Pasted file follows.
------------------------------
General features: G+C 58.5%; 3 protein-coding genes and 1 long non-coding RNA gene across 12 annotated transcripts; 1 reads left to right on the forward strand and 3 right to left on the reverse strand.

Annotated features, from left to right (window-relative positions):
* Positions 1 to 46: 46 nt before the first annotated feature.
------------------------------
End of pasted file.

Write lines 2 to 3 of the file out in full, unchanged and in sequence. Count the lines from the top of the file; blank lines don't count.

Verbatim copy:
Annotated features, from left to right (window-relative positions):
* Positions 1 to 46: 46 nt before the first annotated feature.